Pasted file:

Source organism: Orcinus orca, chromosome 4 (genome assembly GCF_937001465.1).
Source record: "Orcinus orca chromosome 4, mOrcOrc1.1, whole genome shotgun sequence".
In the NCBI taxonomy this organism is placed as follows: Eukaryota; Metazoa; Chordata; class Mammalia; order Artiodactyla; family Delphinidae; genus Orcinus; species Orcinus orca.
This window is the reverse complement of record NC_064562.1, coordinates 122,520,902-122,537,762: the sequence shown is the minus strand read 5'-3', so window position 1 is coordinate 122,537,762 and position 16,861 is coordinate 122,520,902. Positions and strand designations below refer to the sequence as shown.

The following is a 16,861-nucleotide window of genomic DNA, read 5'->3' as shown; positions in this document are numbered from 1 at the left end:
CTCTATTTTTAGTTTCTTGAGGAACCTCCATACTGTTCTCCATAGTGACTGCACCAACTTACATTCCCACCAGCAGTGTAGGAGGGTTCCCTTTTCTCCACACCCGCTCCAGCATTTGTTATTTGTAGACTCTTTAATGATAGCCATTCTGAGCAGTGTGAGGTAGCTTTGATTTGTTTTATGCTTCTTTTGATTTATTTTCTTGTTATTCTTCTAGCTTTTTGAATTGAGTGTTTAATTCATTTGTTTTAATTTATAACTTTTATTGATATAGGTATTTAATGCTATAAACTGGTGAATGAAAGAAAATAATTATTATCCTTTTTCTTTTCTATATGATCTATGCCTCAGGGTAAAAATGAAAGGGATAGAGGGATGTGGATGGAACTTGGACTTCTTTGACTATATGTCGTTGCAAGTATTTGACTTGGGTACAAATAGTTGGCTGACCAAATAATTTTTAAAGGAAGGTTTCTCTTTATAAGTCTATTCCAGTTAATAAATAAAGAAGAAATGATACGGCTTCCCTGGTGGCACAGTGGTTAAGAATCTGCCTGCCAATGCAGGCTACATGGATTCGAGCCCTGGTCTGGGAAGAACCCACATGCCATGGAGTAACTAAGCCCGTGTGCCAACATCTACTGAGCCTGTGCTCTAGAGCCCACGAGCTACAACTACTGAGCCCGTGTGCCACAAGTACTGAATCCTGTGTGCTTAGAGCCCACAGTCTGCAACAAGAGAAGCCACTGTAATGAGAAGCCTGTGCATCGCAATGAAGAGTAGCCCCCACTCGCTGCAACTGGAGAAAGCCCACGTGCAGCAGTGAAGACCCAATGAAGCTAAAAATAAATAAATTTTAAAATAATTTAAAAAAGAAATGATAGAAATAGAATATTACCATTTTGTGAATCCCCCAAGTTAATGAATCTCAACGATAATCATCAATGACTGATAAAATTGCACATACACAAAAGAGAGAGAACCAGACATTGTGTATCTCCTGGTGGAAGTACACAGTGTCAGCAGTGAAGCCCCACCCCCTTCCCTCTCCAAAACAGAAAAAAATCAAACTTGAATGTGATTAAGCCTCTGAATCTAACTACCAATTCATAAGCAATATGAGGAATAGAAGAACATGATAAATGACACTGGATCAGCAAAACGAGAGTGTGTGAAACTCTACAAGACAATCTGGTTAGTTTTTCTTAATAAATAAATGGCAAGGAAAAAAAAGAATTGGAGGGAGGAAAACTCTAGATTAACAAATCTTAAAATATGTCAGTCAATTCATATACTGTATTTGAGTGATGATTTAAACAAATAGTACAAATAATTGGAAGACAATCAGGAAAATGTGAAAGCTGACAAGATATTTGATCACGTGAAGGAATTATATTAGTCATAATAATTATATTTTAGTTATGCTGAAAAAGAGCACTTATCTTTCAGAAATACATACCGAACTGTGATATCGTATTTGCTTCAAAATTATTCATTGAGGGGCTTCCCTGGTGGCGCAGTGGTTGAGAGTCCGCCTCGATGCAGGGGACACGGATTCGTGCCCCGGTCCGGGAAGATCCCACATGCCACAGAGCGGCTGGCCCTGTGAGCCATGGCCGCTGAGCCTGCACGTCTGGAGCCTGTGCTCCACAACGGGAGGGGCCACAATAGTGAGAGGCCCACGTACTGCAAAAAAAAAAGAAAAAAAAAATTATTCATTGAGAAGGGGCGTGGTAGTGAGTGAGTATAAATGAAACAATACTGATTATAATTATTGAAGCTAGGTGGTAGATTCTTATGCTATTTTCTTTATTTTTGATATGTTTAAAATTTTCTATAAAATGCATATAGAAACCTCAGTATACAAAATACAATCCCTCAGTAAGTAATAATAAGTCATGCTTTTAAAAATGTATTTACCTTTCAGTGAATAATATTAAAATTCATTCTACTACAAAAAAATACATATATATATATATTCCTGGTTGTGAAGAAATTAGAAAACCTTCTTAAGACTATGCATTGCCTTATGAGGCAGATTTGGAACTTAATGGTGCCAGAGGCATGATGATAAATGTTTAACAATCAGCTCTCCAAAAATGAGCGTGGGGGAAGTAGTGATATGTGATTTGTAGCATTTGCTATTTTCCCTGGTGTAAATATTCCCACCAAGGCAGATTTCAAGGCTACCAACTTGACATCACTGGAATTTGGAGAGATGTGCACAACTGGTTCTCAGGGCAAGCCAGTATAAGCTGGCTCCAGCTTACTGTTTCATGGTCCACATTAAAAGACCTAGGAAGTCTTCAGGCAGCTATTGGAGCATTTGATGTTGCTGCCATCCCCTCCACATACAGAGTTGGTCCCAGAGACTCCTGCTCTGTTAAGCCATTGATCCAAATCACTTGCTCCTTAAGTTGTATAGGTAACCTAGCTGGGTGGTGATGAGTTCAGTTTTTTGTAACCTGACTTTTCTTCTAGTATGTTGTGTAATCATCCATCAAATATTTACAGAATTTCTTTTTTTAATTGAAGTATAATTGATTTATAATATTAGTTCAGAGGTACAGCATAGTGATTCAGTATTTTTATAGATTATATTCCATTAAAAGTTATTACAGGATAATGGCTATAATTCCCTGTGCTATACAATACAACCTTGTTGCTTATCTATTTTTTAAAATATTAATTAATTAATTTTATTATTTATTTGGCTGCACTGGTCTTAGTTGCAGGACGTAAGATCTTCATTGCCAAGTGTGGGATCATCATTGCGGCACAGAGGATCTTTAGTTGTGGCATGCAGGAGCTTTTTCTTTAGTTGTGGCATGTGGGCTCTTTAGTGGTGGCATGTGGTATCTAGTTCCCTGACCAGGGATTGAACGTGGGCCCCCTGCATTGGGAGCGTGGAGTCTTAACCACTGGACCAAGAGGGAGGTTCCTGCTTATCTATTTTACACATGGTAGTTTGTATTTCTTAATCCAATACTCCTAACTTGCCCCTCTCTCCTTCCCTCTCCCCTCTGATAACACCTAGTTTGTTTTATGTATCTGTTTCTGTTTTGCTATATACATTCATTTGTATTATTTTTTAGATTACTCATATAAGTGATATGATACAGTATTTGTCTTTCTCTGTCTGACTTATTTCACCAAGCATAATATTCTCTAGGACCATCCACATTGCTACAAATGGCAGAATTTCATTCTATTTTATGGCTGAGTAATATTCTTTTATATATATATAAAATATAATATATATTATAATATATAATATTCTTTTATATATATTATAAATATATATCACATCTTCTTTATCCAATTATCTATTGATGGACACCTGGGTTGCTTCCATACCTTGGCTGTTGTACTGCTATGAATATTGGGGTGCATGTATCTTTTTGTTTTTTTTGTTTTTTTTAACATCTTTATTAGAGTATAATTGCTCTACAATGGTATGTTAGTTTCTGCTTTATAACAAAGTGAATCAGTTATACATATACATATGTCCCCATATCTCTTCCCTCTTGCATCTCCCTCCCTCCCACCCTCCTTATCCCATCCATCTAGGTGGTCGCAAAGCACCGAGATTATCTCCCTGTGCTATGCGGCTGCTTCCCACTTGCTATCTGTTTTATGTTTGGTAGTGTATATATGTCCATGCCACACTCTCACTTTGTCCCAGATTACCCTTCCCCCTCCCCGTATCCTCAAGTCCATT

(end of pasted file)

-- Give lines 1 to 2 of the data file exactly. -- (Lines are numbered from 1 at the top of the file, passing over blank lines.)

Source organism: Orcinus orca, chromosome 4 (genome assembly GCF_937001465.1).
Source record: "Orcinus orca chromosome 4, mOrcOrc1.1, whole genome shotgun sequence".